It was always there, yet for millions of year the eye of the Sahara was unseen in plain sight. It was unnoticed, since this huge and mysterious geologic formation is hard to spot from the ground level in the otherwise featureless expanse of the desert. This incredible bull’s-eye in the sand is actually discovered from some pictures of the Earth’s terrain, taken by the astronauts. The stunning structure of the Eye of Sahara, the bare rock peeping out from a vast sea of sand, formed a beautiful landmark for the astronauts.
The Eye of Sahara, also known as the Richat Structure or Guelb er Richat, is a giant geological wonder of the world. It is a deeply eroded, slightly elliptical, massive dome with a diameter of 40 kilometres circular structure in the heart of the Sahara Desert of Mauritania, near Ouadane.
Initially, the Eye of Sahara was considered as an asteroid impact structure because of its high degree of circularity. But, no credible evidence has been found indicating any hypervelocity extraterrestrial impact in the area. It also lacks the annular depression that denotes large extraterrestrial impact structures of this size. For a while, scientists also thought that it was an impact of a volcanic eruption. But, that also seems improbable as they did not find enough melted rock.
Today, the Eye of Sahara is considered to be a highly symmetrical and deeply eroded geologic dome, which finally collapsed. It was probably caused by the uplifted rock sculpted by erosion, creating a dome of rock layers, like a very large pimple. This also resulted the fault lines circling the Eye and crossing it. The limestone near the center of the eye was also ultimately dissolved by the molten rocks and collapsed to form a special type of rock, called ‘Breccia’. However, that is also a theory, the Eye of the Sahara is still an enigma for the scientists.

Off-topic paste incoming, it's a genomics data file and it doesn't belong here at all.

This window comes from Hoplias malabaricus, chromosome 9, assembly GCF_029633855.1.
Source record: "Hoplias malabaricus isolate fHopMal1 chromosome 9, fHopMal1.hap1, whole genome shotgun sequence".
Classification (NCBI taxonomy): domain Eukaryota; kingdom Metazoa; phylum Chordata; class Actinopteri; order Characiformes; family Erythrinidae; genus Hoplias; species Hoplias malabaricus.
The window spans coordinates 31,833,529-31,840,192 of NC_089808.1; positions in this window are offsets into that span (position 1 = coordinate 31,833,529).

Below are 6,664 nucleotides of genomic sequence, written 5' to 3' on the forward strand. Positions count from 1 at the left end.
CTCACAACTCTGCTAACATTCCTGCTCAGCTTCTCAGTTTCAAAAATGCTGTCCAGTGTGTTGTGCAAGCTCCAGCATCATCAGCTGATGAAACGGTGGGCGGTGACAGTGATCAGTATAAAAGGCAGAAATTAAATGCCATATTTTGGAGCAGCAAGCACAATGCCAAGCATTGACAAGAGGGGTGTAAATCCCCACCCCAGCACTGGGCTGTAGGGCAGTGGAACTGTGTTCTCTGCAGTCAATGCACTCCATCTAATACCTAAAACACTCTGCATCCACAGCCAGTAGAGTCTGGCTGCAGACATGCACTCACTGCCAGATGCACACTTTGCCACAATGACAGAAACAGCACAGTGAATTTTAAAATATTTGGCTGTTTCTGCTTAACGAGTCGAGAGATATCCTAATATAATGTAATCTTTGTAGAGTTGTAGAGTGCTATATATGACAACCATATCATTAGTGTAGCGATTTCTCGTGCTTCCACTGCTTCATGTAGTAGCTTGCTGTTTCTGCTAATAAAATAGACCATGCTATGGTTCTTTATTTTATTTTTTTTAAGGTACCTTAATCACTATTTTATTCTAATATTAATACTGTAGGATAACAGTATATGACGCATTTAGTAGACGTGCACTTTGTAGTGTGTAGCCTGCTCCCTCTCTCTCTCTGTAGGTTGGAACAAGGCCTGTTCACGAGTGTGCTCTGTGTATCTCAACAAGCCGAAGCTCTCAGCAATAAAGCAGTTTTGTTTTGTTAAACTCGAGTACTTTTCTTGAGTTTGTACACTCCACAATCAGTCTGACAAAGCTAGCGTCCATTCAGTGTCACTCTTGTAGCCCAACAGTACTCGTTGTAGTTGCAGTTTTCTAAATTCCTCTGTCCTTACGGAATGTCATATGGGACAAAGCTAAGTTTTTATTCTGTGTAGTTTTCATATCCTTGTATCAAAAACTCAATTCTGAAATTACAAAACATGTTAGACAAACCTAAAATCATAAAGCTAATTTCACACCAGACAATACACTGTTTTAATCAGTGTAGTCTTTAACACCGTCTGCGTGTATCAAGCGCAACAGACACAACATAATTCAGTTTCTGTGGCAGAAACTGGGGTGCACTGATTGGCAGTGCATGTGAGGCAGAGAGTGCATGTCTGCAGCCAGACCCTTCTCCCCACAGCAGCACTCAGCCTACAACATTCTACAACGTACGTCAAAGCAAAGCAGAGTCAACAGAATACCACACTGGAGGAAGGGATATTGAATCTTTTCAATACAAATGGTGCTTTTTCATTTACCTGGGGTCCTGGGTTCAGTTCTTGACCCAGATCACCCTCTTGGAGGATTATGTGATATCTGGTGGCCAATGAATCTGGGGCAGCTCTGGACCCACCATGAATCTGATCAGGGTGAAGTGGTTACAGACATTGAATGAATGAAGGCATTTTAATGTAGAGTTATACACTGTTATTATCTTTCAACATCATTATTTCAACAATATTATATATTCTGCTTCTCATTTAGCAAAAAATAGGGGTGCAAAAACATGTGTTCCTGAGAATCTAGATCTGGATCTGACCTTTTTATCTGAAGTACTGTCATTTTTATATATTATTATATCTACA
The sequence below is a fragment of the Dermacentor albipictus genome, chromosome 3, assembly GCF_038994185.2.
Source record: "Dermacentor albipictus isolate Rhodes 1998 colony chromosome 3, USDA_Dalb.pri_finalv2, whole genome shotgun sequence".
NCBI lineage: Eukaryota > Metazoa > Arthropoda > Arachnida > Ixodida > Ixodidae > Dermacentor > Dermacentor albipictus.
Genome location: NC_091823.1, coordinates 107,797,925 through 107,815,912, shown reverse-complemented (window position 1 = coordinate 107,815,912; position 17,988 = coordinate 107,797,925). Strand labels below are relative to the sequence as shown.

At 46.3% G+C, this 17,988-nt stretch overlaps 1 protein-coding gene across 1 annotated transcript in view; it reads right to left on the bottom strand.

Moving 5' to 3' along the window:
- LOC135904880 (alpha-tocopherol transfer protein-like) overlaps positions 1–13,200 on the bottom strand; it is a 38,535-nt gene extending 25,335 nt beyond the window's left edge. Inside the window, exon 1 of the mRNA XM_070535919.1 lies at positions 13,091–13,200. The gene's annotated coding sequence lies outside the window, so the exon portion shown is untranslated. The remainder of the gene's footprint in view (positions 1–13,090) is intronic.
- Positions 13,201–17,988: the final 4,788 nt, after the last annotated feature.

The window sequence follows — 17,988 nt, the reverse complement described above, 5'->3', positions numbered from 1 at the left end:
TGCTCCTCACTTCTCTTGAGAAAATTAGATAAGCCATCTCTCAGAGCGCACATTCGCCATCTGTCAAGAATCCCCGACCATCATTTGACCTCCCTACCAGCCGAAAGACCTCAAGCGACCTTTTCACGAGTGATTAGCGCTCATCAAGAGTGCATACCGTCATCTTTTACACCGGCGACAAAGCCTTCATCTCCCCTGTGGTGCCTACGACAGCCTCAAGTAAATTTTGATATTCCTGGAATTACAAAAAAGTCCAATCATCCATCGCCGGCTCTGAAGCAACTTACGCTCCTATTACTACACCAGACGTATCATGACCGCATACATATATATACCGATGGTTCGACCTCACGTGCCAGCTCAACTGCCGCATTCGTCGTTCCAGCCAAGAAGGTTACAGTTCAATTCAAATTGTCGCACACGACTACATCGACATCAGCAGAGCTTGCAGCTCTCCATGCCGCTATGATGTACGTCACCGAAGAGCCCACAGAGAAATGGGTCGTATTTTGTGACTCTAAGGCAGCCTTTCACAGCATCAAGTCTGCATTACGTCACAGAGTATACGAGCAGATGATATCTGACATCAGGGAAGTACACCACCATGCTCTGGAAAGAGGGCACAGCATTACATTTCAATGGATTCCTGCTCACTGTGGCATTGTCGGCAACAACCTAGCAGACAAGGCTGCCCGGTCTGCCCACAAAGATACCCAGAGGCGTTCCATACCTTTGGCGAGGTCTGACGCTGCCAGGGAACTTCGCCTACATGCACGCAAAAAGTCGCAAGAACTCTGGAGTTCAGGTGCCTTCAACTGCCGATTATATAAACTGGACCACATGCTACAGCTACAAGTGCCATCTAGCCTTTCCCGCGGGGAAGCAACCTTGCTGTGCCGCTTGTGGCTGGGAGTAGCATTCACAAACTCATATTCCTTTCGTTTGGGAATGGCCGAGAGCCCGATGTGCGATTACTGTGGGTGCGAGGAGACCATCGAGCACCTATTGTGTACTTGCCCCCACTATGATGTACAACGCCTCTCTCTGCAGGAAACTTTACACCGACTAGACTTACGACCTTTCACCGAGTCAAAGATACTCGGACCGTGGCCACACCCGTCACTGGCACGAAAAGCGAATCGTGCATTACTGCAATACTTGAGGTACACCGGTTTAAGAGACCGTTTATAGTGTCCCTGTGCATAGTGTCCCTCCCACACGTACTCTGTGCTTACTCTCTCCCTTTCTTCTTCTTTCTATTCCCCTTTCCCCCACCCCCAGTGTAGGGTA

The northwest side of the Eye is with ‘Kediet ej Jill Mountain’. The mountain has a large concentration of magnetite, which may be responsible for the bluish tinge of the Eye. The entire plateau of sedimentary rocks is 200 metres above the desert, and 485 metres above the sea level. Prevailing winds from the northeast funnel around the bedrock cliffs swept the sand, exposing a sand-barren streak downwind.
It is interesting to note that, some people believe the Eye of the Sahara is actually the remains of the lost city of Atlantis, as described by Plato.